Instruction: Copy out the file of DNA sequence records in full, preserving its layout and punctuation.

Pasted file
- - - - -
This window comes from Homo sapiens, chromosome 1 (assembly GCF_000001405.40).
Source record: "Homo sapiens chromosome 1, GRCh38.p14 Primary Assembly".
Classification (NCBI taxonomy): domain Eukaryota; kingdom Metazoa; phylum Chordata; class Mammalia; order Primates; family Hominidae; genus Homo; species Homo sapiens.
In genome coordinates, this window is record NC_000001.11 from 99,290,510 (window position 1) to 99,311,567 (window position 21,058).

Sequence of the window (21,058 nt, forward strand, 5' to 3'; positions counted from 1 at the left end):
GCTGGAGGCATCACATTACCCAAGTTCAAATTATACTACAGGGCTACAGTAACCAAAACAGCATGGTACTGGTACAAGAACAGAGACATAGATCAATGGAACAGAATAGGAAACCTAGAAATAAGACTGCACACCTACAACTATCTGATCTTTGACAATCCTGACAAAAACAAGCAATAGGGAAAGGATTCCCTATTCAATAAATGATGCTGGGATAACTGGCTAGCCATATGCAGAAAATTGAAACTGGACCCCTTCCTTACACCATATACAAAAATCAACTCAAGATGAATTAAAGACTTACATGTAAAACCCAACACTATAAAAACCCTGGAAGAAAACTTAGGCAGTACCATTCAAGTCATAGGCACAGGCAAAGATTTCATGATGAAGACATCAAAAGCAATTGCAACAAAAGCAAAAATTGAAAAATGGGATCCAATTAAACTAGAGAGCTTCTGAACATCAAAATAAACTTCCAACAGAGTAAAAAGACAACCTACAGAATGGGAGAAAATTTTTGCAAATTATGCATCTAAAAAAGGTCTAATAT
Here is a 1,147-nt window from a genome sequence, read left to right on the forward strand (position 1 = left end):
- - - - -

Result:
This window comes from Homo sapiens, chromosome 1 (assembly GCF_000001405.40).
Source record: "Homo sapiens chromosome 1, GRCh38.p14 Primary Assembly".
Classification (NCBI taxonomy): domain Eukaryota; kingdom Metazoa; phylum Chordata; class Mammalia; order Primates; family Hominidae; genus Homo; species Homo sapiens.
In genome coordinates, this window is record NC_000001.11 from 99,290,510 (window position 1) to 99,311,567 (window position 21,058).

Sequence of the window (21,058 nt, forward strand, 5' to 3'; positions counted from 1 at the left end):
GCTGGAGGCATCACATTACCCAAGTTCAAATTATACTACAGGGCTACAGTAACCAAAACAGCATGGTACTGGTACAAGAACAGAGACATAGATCAATGGAACAGAATAGGAAACCTAGAAATAAGACTGCACACCTACAACTATCTGATCTTTGACAATCCTGACAAAAACAAGCAATAGGGAAAGGATTCCCTATTCAATAAATGATGCTGGGATAACTGGCTAGCCATATGCAGAAAATTGAAACTGGACCCCTTCCTTACACCATATACAAAAATCAACTCAAGATGAATTAAAGACTTACATGTAAAACCCAACACTATAAAAACCCTGGAAGAAAACTTAGGCAGTACCATTCAAGTCATAGGCACAGGCAAAGATTTCATGATGAAGACATCAAAAGCAATTGCAACAAAAGCAAAAATTGAAAAATGGGATCCAATTAAACTAGAGAGCTTCTGAACATCAAAATAAACTTCCAACAGAGTAAAAAGACAACCTACAGAATGGGAGAAAATTTTTGCAAATTATGCATCTAAAAAAGGTCTAATAT
Here is a 1,147-nt window from a genome sequence, read left to right on the forward strand (position 1 = left end):